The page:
What will the housing market look like after COVID-19?

by Ryan Smith15 Jun 2020

A recent study by Apartment List found that a significant share of Americans – three in 10 at last count – haven’t been able to make their housing payment on time amid the economic impacts of the COVID-19 outbreak. With states starting to reopen and mortgage rates hovering near all-time lows, however, some feel the worst may be over. But one expert warns that the road to recovery might be longer than expected.

Chris Salviati, housing economist for Apartment List and co-author of the study, pointed out that 37% of renters were worried that they would face eviction in the next six months, while 26% of homeowners worried about foreclosure.

“It’s certainly the case that the actual number of evictions that take place are nowhere near that 37% of renters or 26% of homeowners,” Salviati told MPA. “These numbers do seem pretty troubling to me, though. How many of these folks will actually find themselves in that situation is obviously a different question. But it speaks to the severe hardship that a lot of these folks are finding themselves in right now financially, and the fact that it’s likely something that’s going to be ongoing for a lot of these folks. It’s not going to be, ‘These shelter-in-place orders lift and everything gets back to normal.’ I do think the recovery here is going to be more protracted than what people maybe hoped or expected at the beginning of all this.”

The broader economic impacts of the pandemic could shift the focus of prospective home buyers, causing them to either downsize or delay buying altogether, Salviati said.

“I think what we might see is a lot of folks doing downgrade moves,” he said. “People who are in a different financial situation now than they were when this started might be looking for more affordable housing. We also might see people moving back in with family or a larger group of roommates. In times like this, you generally see that the rate of household formation slows down. Those things generally add a bit of softness to the housing market.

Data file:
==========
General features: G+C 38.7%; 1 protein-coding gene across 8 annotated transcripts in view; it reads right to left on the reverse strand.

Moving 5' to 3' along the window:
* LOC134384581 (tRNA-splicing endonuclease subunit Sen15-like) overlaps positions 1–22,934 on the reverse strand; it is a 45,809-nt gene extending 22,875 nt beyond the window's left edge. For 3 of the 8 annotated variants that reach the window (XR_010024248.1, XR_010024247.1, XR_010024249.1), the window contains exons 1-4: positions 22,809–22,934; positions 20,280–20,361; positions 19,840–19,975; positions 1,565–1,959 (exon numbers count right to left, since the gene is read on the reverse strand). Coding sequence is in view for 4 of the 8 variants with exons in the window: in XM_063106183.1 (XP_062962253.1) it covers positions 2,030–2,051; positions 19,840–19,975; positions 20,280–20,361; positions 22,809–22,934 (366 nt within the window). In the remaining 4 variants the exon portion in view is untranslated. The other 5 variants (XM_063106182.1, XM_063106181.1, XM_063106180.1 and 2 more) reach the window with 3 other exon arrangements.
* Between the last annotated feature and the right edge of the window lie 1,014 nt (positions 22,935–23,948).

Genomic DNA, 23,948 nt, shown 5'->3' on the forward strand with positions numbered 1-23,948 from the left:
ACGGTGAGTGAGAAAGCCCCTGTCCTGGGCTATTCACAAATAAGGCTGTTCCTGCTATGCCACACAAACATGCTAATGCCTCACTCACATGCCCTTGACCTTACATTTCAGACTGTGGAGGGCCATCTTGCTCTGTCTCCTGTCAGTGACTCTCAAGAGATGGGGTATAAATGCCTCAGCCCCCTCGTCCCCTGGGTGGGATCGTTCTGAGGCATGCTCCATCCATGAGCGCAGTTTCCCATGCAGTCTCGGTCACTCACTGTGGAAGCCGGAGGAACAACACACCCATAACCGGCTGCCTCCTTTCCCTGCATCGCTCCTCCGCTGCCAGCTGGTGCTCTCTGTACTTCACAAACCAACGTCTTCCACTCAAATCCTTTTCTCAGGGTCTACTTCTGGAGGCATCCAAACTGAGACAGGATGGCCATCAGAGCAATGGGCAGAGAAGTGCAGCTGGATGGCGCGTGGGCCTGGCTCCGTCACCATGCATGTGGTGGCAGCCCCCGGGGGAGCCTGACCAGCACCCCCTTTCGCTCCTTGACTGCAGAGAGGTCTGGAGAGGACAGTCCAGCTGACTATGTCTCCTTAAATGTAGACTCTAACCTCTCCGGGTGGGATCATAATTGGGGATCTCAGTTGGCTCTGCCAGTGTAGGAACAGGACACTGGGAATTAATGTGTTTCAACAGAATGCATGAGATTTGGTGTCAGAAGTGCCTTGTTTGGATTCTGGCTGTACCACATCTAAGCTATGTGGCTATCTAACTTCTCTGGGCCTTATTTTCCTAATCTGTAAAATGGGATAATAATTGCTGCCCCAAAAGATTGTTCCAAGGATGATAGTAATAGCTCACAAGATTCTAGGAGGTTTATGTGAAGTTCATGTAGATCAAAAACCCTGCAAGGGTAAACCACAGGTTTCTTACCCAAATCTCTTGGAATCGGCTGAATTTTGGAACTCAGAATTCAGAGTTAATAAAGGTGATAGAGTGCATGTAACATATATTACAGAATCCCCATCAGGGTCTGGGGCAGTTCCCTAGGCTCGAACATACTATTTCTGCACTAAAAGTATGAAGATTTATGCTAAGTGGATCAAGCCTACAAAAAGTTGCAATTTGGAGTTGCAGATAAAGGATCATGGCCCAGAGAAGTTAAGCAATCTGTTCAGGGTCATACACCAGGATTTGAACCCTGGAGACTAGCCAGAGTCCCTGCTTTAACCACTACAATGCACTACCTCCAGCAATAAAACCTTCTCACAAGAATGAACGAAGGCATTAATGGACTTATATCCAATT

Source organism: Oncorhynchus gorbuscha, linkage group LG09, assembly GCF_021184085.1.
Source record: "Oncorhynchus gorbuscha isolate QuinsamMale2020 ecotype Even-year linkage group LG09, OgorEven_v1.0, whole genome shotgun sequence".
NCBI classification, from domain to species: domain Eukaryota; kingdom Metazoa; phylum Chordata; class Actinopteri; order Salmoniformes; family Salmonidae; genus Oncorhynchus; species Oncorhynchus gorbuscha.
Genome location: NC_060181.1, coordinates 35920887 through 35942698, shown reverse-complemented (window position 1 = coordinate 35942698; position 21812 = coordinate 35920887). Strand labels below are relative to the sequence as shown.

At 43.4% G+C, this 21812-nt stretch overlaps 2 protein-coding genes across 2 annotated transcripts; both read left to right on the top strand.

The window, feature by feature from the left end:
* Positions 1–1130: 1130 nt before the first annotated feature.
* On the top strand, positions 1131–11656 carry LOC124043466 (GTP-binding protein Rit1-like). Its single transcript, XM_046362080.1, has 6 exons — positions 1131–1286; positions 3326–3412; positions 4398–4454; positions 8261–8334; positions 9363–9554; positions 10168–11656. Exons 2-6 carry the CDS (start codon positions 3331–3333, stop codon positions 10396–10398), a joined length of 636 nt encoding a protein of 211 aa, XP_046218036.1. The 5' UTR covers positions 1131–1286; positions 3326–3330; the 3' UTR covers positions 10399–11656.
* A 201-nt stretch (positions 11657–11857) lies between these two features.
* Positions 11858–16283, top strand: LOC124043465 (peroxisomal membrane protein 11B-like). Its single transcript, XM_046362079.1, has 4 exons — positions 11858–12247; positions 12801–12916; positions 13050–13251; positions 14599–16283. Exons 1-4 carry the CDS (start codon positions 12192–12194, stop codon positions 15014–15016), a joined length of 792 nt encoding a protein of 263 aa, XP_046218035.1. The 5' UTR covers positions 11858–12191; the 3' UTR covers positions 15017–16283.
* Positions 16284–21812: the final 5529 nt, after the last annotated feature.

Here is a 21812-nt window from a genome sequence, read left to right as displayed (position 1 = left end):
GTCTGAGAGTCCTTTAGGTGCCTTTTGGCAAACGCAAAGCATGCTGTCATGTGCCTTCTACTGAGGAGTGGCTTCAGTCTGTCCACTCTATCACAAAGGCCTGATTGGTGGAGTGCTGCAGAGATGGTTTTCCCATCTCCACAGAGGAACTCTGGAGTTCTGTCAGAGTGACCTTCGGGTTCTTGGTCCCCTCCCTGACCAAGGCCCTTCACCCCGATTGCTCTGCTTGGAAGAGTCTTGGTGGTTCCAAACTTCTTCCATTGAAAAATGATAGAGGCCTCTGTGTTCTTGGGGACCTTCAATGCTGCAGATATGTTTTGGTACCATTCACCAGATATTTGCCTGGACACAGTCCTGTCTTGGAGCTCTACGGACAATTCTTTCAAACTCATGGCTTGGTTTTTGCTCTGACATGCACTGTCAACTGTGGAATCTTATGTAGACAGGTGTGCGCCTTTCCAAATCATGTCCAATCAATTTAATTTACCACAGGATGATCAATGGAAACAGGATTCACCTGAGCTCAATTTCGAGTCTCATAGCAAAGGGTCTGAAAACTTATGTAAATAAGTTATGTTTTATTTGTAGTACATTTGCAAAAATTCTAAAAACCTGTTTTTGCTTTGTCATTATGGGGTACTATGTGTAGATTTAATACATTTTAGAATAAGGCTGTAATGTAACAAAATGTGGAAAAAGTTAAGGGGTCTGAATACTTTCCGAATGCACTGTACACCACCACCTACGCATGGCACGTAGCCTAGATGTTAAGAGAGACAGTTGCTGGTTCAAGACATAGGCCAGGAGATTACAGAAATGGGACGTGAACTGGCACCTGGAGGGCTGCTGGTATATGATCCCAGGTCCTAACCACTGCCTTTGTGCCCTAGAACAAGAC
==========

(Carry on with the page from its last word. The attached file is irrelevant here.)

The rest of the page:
“One thing that may play out here is that a lot of this softness may be more pronounced at the higher end of the market,” he added. “When you’re talking about luxury homes, there may be less demand for that type of housing, and more affordable housing may see even tighter demand – which had already been an issue before. The affordable housing market was already quite tight on the rental and for-sale side. This may exacerbate that trend a bit.”

One group looking for affordable homes may retreat from the market, however.

“Millennials had really started to buy homes at a higher rate in the past year or two. That may take a hit,” Salviati said. “You may see some folks that were getting ready to buy a home delaying that decision now.”

The pandemic may not only affect who’s buying homes, but where they’re buying them.

“This time is kind of functioning as a giant experiment for remote work. So anyone who’s lucky enough to be able to work remotely right now is generally doing that,” Salviati said. “Folks seem to be finding that the experiment can be a successful one, both on the employer and the employee side. If employers find that workers can still be productive working from home, they may start to question if they really need to spend all this money on expensive downtown office space. At the same time, employees may be asking if they need to spend all this money on housing just to be close to the office. Both Facebook and Twitter have announced that they expect this to be a more permanent shift, not just a temporary measure related to the pandemic. If that’s something that becomes widespread, then that could be a pretty big shift to the housing market. It’s always been the case that labor and housing markets have been pretty closely intertwined. If you sever that tie – even if it’s only for a certain class of workers – then that could have pretty broad implications for where folks choose to live.”

Salviati said that Apartment List has started to analyze its search data for geographic trends.

“We’re not really seeing too many shifts in that yet, so I think this is something that will be a longer-term trend, something that will play out over the horizon,” he said. “But it’s definitely something we’ve got our eyes on pretty closely.”